Month: September 2016

Breaking the Duck

I don’t think I’ve flown the RS352 in September, having only taken the flying wing out a few weeks back. I probably shouldn’t have flown it this week either because it was stupidly windy, but I got in three flights between the gusts. We used to have a saying that when the leaves were blowing along the ground it was too windy to fly. Well, the wind had blown all the leaves away so I couldn’t tell any more.

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An interesting Met situation

OK, so it was very windy and it threw the aircraft against my flight box and broke a bit of the trailing edge at one point. The only other person to turn up this morning had a couple of DJI Phantoms (2 and 3) that he wanted to test. They went very well in the wind, while I sneaked in a flight in a period of calm, warm air that came over briefly. It also rained a bit, just for good measure.

My remaining two original 1300mAh LiPos are now at the end of their usable life, not taking the full charge this morning. On each, one cell managed 4.22v, while the other two hovered around 3.9v, not going any higher. It’s time to get rid of them and buy some new ones.

Apart from today’s outing, on Thursday I also managed to fly a very quickly built micro FPV quadcopter using the Hyperion integrated camera, 5.8GHz transmitter and clover-leaf aerial. I made a couple of loops of plastic to form a camera mount, added it to one of the HubSan H-frames that we 3D printed a while back, soldered up a power lead and flew it. I can’t get past the view you get of the rotors spinning in front of you and the World moving around. It just looks crazy, but I need a bit more practice flying it. Preferably in a much larger space. I’m also annoyed because my Black Pearl FPV screen’s battery is also wrecked, not charging at all. I had to keep it plugged into the mains adapter to make it work.

The Autogyro’s still sitting on the bench untouched this week as work got in the way again. We were filming yesterday with a drone operator and a DJI Inspire, so I need to catch up on my weekend now.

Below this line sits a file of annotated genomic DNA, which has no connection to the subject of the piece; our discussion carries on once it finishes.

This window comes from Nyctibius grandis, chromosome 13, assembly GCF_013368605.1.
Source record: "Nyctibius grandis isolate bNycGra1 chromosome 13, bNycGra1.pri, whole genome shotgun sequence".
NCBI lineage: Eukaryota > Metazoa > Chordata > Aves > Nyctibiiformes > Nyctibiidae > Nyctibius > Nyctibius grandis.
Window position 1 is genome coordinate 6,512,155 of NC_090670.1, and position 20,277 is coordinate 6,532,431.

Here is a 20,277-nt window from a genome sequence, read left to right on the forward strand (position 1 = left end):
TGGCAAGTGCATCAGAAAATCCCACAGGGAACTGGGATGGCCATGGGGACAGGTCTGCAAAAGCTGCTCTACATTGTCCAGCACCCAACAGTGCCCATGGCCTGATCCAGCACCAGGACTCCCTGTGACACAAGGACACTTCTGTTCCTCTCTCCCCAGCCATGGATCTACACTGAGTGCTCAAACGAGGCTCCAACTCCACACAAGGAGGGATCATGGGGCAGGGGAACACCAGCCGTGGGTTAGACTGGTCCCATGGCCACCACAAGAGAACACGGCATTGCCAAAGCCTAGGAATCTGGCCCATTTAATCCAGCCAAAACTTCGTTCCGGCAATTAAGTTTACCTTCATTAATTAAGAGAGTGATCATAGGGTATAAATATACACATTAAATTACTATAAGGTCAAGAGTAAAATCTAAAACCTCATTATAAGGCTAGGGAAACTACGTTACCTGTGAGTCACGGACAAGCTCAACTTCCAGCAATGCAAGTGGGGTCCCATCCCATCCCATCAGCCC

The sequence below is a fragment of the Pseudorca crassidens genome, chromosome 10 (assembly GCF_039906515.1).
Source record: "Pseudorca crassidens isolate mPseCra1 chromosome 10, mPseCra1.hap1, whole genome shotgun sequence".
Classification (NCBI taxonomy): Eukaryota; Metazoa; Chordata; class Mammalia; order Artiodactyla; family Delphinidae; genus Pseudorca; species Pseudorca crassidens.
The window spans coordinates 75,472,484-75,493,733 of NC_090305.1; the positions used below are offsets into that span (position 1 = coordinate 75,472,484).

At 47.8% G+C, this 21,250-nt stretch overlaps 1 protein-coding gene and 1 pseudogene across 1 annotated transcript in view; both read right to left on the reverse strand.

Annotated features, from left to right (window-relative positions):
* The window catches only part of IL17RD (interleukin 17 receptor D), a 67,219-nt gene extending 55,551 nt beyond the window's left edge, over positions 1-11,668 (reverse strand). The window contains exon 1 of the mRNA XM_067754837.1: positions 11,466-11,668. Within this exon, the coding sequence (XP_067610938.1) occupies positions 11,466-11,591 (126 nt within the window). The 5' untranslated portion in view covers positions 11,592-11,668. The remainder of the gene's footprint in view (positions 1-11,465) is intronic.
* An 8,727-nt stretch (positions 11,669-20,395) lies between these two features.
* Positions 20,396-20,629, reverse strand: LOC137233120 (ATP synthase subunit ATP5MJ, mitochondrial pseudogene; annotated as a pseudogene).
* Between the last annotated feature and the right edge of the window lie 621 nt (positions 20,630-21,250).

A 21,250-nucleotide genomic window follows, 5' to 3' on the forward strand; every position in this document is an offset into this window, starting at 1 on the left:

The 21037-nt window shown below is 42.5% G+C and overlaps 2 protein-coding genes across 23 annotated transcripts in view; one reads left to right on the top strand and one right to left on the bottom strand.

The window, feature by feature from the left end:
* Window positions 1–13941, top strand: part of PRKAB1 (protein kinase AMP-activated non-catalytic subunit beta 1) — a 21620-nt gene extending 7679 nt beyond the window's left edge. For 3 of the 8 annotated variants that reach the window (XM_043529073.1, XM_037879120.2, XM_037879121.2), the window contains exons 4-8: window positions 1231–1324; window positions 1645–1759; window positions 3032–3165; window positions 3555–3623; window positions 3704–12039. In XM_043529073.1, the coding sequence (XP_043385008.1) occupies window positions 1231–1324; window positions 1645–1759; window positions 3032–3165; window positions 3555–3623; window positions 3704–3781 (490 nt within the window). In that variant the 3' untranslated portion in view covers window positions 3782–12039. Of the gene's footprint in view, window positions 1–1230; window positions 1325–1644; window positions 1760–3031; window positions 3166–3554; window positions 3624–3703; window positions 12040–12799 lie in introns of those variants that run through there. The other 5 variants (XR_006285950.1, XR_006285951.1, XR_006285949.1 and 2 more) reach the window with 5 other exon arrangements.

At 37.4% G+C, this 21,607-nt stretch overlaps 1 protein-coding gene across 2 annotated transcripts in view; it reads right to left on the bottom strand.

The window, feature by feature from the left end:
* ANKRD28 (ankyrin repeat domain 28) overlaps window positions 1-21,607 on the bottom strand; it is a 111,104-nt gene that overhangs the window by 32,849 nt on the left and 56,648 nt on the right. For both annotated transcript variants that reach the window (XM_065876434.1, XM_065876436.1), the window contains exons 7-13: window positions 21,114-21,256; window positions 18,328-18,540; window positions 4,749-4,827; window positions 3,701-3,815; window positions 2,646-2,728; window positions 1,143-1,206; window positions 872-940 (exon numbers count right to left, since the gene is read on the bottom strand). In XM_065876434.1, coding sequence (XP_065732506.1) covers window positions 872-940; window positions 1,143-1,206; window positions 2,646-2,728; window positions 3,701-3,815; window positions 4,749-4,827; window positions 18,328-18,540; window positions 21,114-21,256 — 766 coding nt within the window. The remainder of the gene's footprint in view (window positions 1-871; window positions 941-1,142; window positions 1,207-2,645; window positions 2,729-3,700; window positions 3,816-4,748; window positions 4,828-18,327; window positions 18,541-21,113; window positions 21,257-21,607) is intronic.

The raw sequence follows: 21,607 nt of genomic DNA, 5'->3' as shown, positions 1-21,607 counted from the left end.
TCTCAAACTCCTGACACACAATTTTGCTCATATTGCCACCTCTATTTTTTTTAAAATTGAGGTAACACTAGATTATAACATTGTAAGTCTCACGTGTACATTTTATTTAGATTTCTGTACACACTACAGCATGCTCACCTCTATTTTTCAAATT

Weather’s OK, Roads are Closed

We didn’t think they were going to run the Duothon event this year, but all the roads are closed this morning, so getting to the flying field would have involved a long hike. I haven’t seen this advertised anywhere, so it came as a bit of a shock.

Anyway, I guess I should be finishing off the AutoGyro? This week I’ve been playing around trying to get my Taranis transmitter to work as a joystick with Windows 10. When you connect it via the USB it installs the Taranis driver perfectly, the calibration was spot on, then I tried using it with the Unity simulator and discovered that Unity’s InputManager is broken. They don’t read the calibration data properly so the Taranis won’t work with any program written using this package. I’m going to write my own InputManager utility for Unity to get around this problem. What I really want to know is how the simulator feels to fly with a proper joystick rather than a gamepad where I can feel the slop in the sticks and the huge deadband.

OK, only virtual flying until next week when, hopefully, the weather will be good again. The Sun’s just come out and it’s looking like perfect weather now just to annoy me.

What a Difference a Brake Makes

The weather is perfect this week and I took the mini flying wing. Last night I reprogrammed the ESC so that the brake works and I had two 20 minutes flights this morning.

When I got there the Xeno wing was flying, so we had two wings. Then somebody else turned up on a bike and we had three. He couldn’t get his to fly though, which was a shame. It had a lot of FPV gear on it and was one of the Zagi types.

There was also a UMX biplane which I couldn’t identify, but looked like a Bucker Jungman. It had an interesting penguin logo under the cockpit. Actually, it landed a long way out on the first flight and the pilot had some trouble looking for it as he was looking much too far out. We managed to recover it first and were shouting to him to come back as he was twice as far from the flying area as we were. We had a good look at it while he was working his way back as it’s a really nice little black/brown biplane. When it was flying it went really well. His other plane was a Hyperion Sniper, but that had a rather unfortunate incident and smashed the nose on take-off. It might have been due to the controls being the wrong way around, but I was flying at the time and didn’t see what was described to me as “somebody waggling the sticks around in all directions”.